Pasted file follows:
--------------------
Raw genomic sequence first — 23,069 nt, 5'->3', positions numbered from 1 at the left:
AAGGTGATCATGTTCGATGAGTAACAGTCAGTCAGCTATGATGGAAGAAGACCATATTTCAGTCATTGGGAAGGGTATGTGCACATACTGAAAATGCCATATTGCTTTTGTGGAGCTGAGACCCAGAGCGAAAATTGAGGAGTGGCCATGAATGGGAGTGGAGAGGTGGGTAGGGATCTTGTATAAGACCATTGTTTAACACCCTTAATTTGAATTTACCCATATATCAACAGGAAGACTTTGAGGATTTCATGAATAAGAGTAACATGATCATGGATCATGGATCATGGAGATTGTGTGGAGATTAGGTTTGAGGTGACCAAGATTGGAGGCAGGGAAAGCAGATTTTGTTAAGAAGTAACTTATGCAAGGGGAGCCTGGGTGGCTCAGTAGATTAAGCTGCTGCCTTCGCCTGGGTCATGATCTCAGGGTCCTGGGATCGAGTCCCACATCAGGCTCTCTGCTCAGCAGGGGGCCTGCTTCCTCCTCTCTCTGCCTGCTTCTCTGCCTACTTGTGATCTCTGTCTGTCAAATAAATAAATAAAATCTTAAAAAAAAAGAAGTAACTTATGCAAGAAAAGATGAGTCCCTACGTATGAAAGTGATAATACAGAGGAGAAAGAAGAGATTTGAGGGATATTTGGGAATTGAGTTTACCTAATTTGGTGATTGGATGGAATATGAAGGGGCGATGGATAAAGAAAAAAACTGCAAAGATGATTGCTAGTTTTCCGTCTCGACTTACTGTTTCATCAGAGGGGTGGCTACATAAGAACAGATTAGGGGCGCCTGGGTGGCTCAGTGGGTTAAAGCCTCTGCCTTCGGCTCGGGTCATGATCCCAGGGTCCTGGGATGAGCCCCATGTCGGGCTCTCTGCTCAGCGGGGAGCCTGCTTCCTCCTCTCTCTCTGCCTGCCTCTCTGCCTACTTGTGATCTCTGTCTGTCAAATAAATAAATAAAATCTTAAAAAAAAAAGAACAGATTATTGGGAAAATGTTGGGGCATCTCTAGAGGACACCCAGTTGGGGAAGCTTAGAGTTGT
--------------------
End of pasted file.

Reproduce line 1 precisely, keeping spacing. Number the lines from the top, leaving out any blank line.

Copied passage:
Raw genomic sequence first — 23,069 nt, 5'->3', positions numbered from 1 at the left: